TV licence refund: Thousands of people could get money back [INSIGHT]
Outrage over £20,000 state pension rise [WARNING]
Taxpayers told to ‘be aware’ they may be at risk of HMRC investigation

Alternatively, individuals who usually have a lower income may end up being liable to the charge because of a one-off event, such as taking money out of their pension. And as the charge can affect taxpayers whose only source of income is already fully taxed under PAYE, there is a significant lack of awareness among those affected. This has led to taxpayers receiving backdated assessments of unaffordable sums.

In its Budget representation, LITRG also called for the point at which Child Benefit is fully clawed back to increase from £60,000 to £75,000. This is to address the fact that larger families can face high effective marginal tax rates when they are liable to the charge. For example, where the charge applies to withdraw a Child Benefit claim for two children, the taxpayer must pay £60 in tax and National Insurance for an additional £100 earned between £50,000 and £60,000. For three children, the rate increases to £67 for an additional £100 earned.

LITRG argued the existence of the charge can discourage people from claiming child benefit entirely. This can have consequences for the would-be claimant’s state pension record, as they potentially miss out on National Insurance credits.

LITRG concluded by urging the Government to ensure that taxpayers do not miss out on these credits where child benefit is not claimed, as Mr Henderson explained: ” The HICBC has been a controversial policy since its introduction. We urge the Government to carry out a review of the policy and address those areas where the charge is not meeting its original objectives.”

Child Benefit payments

Child Benefit can be claimed by those who are raising a child who is under 16 or under 20 if they’re in approved education or training. It is paid once every four weeks and there’s no limit to how many children can be claimed for.

There are currently two Child Benefit rates. £21.15 will be paid for eldest or only children, with £14 per child awarded for additional children.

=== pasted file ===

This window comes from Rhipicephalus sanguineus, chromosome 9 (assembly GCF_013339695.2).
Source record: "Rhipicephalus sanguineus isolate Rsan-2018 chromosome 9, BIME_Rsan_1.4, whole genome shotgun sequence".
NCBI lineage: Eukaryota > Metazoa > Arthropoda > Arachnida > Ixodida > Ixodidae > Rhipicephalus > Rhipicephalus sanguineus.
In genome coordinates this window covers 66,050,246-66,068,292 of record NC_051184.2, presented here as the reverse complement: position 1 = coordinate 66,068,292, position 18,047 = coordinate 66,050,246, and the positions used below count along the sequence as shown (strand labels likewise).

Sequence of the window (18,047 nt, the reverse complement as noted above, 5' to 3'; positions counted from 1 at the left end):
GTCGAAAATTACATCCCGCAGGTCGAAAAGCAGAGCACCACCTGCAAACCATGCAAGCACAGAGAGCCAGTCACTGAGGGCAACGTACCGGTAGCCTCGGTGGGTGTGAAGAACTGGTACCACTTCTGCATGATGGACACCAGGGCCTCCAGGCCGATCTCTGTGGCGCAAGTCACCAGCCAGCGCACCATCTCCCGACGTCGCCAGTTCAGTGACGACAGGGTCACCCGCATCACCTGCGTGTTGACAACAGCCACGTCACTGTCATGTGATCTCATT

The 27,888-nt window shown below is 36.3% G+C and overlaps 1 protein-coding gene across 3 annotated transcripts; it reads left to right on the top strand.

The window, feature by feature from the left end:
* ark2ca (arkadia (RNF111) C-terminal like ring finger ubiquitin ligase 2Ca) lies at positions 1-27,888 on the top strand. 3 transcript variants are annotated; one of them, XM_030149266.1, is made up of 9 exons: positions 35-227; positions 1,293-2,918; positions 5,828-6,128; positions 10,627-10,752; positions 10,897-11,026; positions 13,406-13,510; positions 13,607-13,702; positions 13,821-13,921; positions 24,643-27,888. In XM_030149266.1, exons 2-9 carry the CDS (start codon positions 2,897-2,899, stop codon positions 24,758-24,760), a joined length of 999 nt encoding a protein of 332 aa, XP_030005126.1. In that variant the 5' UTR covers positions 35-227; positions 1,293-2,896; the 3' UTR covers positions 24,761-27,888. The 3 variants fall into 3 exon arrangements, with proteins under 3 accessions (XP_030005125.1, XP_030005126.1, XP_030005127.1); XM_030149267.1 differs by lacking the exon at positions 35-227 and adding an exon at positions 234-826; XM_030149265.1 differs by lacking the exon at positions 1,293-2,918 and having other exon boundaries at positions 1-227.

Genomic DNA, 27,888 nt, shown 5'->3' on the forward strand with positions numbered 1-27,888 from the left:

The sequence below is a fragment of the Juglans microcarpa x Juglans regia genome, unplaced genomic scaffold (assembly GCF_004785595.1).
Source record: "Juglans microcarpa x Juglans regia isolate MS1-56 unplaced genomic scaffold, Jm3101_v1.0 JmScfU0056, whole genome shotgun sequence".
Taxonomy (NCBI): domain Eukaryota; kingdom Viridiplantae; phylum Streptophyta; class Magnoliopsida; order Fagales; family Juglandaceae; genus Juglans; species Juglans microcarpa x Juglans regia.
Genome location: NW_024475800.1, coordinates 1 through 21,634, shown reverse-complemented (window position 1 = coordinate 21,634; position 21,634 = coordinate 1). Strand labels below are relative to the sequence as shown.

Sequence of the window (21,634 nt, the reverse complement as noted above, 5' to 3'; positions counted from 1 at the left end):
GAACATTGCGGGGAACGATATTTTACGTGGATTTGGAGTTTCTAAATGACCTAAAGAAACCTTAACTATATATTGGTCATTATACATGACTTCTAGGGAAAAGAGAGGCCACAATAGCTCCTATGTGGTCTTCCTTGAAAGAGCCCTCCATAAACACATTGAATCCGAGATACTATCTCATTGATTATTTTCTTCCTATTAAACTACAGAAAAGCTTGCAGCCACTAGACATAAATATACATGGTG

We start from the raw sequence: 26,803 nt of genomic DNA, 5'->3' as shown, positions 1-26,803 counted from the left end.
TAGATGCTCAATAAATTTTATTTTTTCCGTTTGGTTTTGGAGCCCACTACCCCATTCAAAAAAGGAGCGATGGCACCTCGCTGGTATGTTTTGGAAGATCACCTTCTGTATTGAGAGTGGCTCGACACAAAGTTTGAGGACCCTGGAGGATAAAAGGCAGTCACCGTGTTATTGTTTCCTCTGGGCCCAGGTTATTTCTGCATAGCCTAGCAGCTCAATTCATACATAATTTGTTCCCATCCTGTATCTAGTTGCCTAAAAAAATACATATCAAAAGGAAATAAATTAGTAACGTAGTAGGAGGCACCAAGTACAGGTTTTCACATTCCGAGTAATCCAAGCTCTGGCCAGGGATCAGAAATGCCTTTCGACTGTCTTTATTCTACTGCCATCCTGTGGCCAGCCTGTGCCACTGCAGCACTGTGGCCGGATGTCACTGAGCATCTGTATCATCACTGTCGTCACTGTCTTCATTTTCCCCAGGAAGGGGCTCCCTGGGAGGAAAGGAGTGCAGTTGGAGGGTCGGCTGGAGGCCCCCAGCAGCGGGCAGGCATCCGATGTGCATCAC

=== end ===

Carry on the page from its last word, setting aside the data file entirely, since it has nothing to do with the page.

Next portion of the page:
Child Benefit can be claimed from as soon as a child’s birth is registered. It can take between six to 12 weeks to process a new Child Benefit claim but the payments can be backdated by up to three months.

Only one person can get Child Benefit for a child so parents will need to decide between them who should make the claim. This is important to note as the person who claims will get National Insurance credits towards their state pension if they are not working or earn less than £184 per week.

How to make a claim

To make a claim for the first time, a CH2 form will need to be completed and sent to the Child Benefit Office. This form can be found on the Government’s website.

To add a child to an existing claim, people will need to call the Child Benefit helpline if:

  • Their child is under six months old and lives with them
  • Their child was born in the UK and their birth was registered in England, Scotland or Wales more than 24 hours ago
  • They’re a UK or Irish national and they’ve lived in the UK since the start of their claim

The Child Benefit Office can be contacted for help with applications and on top of this, impartial guidance can be sought from the likes of Citizens Advice and Money Helper.

Source: Read Full Article